Sat, Dec 01, 2018 - Page 1 News List

Fine for illegal meat imports raised to NT$1 million

By Sean Lin and Lin Chia-nan  /  Staff reporters

Council of Agriculture Deputy Minister Huang Chin-cheng speaks at a news conference in Taipei yesterday.

Photo: CNA

Starting this month, people who illegally import meat products into the nation could be subject to a fine of NT$1 million (US$32,415) after the Legislative Yuan yesterday passed an amendment to the Act for Prevention and Control of Infectious Animal Disease (動物傳染病防治條例).

To prevent the nation from being affected by an African swine fever outbreak that has been spreading across China since August, lawmakers passed an amendment to Article 45-1 of the act that increased the fine for people who attempt to import meat products without declaring them to customs and having them inspected by relevant authorities.

The Executive Yuan had earlier proposed an amendment to raise the maximum fine from NT$15,000 to NT$300,000, which was further increased to NT$1 million by lawmakers following a meeting of the legislature’s Economics Committee on Wednesday.

The fine is to apply to visitors or companies that import controlled meat products into the nation by boat, motor vehicle or aircraft, the amendment says.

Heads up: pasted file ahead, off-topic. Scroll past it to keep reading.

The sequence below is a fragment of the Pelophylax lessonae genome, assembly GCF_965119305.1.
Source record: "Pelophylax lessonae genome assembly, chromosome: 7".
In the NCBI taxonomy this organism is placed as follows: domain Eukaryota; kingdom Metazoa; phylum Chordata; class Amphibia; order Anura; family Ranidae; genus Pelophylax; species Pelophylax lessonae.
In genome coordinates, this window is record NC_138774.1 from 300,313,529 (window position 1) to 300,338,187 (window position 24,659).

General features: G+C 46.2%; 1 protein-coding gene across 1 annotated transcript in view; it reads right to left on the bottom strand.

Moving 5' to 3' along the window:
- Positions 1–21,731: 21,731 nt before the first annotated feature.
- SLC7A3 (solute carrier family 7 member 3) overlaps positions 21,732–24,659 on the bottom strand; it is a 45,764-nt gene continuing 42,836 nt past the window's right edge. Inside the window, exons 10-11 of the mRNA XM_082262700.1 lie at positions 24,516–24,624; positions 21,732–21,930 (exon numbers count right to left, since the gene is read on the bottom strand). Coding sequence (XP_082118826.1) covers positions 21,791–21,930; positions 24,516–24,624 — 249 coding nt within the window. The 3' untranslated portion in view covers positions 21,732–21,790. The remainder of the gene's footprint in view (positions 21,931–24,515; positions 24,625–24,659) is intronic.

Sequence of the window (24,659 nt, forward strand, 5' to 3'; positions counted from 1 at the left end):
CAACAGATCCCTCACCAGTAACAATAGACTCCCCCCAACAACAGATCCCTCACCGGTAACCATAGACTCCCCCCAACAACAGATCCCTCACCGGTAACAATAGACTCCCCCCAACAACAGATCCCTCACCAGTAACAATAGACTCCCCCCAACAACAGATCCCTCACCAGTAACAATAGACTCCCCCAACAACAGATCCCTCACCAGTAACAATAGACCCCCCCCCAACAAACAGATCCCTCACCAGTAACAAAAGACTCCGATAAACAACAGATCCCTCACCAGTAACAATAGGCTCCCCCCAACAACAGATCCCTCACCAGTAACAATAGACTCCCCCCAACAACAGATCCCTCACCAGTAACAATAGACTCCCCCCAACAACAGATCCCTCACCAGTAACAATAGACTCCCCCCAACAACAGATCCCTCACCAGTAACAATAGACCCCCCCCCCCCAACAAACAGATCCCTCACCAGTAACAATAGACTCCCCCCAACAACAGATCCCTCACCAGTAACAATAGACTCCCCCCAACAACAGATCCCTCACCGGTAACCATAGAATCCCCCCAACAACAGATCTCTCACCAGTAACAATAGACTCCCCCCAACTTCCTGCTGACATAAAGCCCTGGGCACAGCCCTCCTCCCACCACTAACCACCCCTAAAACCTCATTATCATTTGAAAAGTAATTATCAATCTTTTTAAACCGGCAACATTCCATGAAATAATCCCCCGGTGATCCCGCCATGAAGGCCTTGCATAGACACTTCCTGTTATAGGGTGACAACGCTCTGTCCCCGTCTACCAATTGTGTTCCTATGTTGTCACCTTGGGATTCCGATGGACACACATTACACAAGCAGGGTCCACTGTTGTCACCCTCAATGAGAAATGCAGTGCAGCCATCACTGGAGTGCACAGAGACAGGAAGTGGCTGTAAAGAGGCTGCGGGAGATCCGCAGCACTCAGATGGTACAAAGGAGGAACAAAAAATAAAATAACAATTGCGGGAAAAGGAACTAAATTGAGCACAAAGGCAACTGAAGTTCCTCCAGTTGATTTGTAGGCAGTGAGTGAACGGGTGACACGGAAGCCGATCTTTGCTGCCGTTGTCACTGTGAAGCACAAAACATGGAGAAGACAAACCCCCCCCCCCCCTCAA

It stipulates that imported pork products that should be inspected include meat products, as well as intestines.

Meat products contaminated with African swine fever pose a grave threat to the nation’s pig farming industry, as they can be mixed into swill and trigger an outbreak, said Democratic Progressive Party (DPP) Legislator Su Chen-ching (蘇震清), a sponsor of the amendment.

The World Organisation for Animal Health in May last year declared the nation free of foot-and-mouth disease and the government has been making every effort to keep swine fever at bay, he said.

As the virus can survive in frozen pork for up to 1,000 days, there is a real need to raise the fine to deter people from illegally importing meat products into the nation, he added.

The Council of Agriculture’s Bureau of Animal and Plant Health Inspection and Quarantine said that since September, it has issued 265 fines of NT$15,000 to people trying to import meat products from areas affected by swine fever, of which 160 were Chinese meat products and 73 were Vietnamese.

The bureau is next week to start inspecting hog farms nationwide that use leftovers to feed pigs to verify if they disinfect the leftovers at 90°C for at least one hour as required by the Environmental Protection Administration, bureau Secretary-General Cheng Chun-pin (鄭純彬) said.

Farm owners would face a fine of between NT$50,000 and NT$1 million if they fail to report any swine fever infection, he said, citing Articles 12 and 43 of the act.

The council also plans to stage a drill on Dec. 21 in Pingtung County’s Kanding Township (崁頂) simulating an outbreak of the disease, Cheng said, adding that nearly 100 representatives of animal quarantine agencies from 22 municipalities, council officials and hog farmers would participate.

This story has been viewed 16569 times.

Comments will be moderated. Keep comments relevant to the article. Remarks containing abusive and obscene language, personal attacks of any kind or promotion will be removed and the user banned. Final decision will be at the discretion of the Taipei Times.

TOP top